Inflation in Canada in surprise fall to 1.3 percent in July
There was a surprise fall in inflation in Canada in July to 1.3 percent annualized, as citizens paid less for fuel but more for food and shelter, according to data published by Statistics Canada on Friday.
The Consumer Price Index or CPI (which means inflation) had been at 1.5% in June. Excluding gasoline, prices were 1.9% higher in July 2016 compared to the same month last year – matching June’s non-gasoline gain.
There were price increases in six of the eight major components in the twelve months ending on July 31st 2016, with food and shelter rising the most. The transportation, clothing and footwear indexes were down on a year-over-year basis in July.
Most analysts and economists had expected inflation in Canada to continue rising strongly in July. They were surprised that price increases slowed down. (Image: statcan.gc.ca)
The eight major components are:
– Household operations, furnishings and equipment
– Clothing and footwear
– Health and personal care
– Recreation, education and reading
– Alcoholic beverages and tobacco products
Inflation in Canada – Transportation
After rising 1.1% in June, the Transportation Index fell by 0.2% in the 12 months to July. Gasoline prices in July 2016 compared to July 2015 were 14% down, while in June they were 8.5% down versus June 2015. In July, gasoline was 5.6% lower on a monthly basis.
The purchase of passenger vehicles and subway transportation sub-indexes were 5.4% and 2.1% up respectively on a year-over-year basis in July – they both rose less than in June.
Inflation in Canada slowed down in July compared to June in all provinces, except for Newfoundland & Labrador, British Columbia, and New Brunswick. (Image: statcan.gc.ca)
Clothing & Footwear and Food Indexes
The Clothing and Footwear Index rose by 1.2% and 0.4% in June and July respectively. The lower July increase was partly due to a decline in the women’s clothing sub-index, which fell by 0.4% in July compared to a 2.2% increase in June on a year-over-year basis.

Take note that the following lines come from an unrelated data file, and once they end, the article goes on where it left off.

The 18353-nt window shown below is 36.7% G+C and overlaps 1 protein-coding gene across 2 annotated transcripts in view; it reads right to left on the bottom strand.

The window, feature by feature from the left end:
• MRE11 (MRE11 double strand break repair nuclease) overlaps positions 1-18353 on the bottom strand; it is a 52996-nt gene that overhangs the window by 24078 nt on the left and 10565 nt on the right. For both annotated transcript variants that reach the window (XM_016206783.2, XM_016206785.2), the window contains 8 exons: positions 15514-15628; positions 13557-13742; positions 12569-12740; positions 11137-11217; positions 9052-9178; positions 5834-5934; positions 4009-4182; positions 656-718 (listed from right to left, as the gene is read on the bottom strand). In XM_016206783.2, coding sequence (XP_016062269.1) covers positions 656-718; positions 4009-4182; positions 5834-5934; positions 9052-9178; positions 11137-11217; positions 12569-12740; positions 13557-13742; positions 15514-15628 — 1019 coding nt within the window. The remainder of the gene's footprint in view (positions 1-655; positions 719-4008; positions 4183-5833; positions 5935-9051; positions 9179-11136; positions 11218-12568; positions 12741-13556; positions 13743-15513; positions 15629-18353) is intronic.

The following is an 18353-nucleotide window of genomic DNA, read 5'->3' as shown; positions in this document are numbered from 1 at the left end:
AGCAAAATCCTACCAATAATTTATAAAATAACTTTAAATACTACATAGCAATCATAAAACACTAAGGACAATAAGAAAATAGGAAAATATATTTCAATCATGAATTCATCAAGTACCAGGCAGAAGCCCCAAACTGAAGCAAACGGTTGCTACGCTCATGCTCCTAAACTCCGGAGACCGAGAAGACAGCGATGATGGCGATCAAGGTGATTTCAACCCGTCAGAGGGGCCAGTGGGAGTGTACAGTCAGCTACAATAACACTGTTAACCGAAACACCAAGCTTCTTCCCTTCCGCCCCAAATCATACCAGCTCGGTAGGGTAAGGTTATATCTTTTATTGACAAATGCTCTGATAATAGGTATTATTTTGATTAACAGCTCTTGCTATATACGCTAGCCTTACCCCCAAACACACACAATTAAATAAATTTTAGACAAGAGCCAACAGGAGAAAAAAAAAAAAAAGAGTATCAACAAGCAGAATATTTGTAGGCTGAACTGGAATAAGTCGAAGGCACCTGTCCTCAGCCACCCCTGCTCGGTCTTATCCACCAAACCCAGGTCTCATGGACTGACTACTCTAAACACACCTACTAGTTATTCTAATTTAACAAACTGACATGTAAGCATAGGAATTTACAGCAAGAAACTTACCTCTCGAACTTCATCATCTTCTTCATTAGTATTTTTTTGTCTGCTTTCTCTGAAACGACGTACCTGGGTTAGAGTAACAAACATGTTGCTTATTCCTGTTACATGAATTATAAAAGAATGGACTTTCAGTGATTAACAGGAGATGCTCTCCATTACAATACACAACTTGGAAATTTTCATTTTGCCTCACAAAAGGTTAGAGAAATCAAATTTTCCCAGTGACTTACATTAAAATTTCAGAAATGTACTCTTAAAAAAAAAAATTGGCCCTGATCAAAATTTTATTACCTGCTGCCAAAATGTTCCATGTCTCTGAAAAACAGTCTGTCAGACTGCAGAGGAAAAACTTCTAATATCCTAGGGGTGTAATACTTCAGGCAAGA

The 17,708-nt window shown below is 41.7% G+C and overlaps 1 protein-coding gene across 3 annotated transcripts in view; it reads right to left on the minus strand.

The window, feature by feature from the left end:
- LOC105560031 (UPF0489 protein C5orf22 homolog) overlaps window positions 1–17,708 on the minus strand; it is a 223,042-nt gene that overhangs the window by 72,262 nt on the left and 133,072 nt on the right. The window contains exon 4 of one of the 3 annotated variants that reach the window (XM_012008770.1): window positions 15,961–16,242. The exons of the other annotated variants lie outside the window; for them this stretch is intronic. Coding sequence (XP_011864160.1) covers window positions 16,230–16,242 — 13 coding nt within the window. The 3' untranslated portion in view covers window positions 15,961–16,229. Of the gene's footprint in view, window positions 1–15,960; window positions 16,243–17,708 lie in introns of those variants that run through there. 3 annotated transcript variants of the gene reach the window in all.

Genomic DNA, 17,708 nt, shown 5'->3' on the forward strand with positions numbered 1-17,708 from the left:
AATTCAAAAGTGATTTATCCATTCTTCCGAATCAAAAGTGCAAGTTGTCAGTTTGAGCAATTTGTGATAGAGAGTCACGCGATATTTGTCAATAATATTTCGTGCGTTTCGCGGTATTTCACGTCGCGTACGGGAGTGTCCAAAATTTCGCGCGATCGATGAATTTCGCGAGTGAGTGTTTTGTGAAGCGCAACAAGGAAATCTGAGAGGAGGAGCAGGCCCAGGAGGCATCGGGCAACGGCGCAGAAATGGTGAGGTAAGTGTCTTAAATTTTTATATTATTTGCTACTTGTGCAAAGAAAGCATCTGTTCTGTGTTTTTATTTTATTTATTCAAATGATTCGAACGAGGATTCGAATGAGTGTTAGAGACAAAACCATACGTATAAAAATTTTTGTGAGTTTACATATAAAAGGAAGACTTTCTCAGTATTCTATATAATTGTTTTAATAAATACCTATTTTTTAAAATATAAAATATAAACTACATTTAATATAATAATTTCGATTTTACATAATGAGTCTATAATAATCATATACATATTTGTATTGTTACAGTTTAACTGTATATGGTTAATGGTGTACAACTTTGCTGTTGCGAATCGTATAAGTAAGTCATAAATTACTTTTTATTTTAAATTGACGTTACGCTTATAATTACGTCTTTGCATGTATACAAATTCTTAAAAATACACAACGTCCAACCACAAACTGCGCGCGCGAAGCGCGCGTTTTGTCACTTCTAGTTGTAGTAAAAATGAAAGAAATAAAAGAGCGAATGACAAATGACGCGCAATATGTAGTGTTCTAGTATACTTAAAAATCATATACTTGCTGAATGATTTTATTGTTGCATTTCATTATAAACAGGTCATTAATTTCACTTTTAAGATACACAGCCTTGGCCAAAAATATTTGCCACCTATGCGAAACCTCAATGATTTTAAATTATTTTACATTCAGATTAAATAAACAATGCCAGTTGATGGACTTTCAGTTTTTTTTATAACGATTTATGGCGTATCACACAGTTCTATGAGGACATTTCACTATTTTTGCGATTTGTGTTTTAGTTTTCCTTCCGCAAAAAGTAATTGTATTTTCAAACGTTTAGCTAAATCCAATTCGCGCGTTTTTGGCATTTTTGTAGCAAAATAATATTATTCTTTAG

Compared with July 2015, shoppers in July 2016 paid less for children’s and men’s clothing.
Food prices increased by 1.3% and 1.6% in June and July respectively compared to the two months one year ago. Food bought in stores were 1.1% more expensive in July year-over-year, following a 0.8% increase in June.
Meat prices were 1.1% up year-over-year in July, compared to a 0.3% increase in June. Meat was a key factor in driving up July food prices. Fresh or frozen fish rose in July by more than in any month since April 2014.
Fresh fruit and vegetables, on the other hand, increased by a smaller amount in July year-over-year than they had done in each of the previous three months.
When gasoline is taken out of the calculations, the CPI increase in July (1.9%) matched June’s. (Image: statcan.gc.ca)
In a commentary, Leslie Preston, a TD Economist, wrote:
“Markets may be worrying about Canada’s economic growth performance, but underlying inflation certainly isn’t raising any eyebrows.”
Recreation, Education and Reading Index
Year-over-year, there was a 1.9% increase in the Recreation, Education and Reading Index in July, compared to a 1.3% gain in June. Video and audio subscriptions were 5% up in July year-over-year.
The Travel Tours Index increased by 0.4% in July compared to July 2015, after falling by 3.4% in June.
Canada’s GDP (gross domestic product) depends on consumer spending for 60% of its growth. Some analysts say that the Canadian consumer is becoming fed up with being seen as the sole driver of economic expansion.
The Globe and Mail quoted David Watt, Chief Economist at HSBC, who said:
“It just suggests that maybe the Canadian consumer is growing a bit tired of carrying the burden of growth. And we don’t really have a lot of other things that are supporting growth right now if the Canadian consumer steps back.”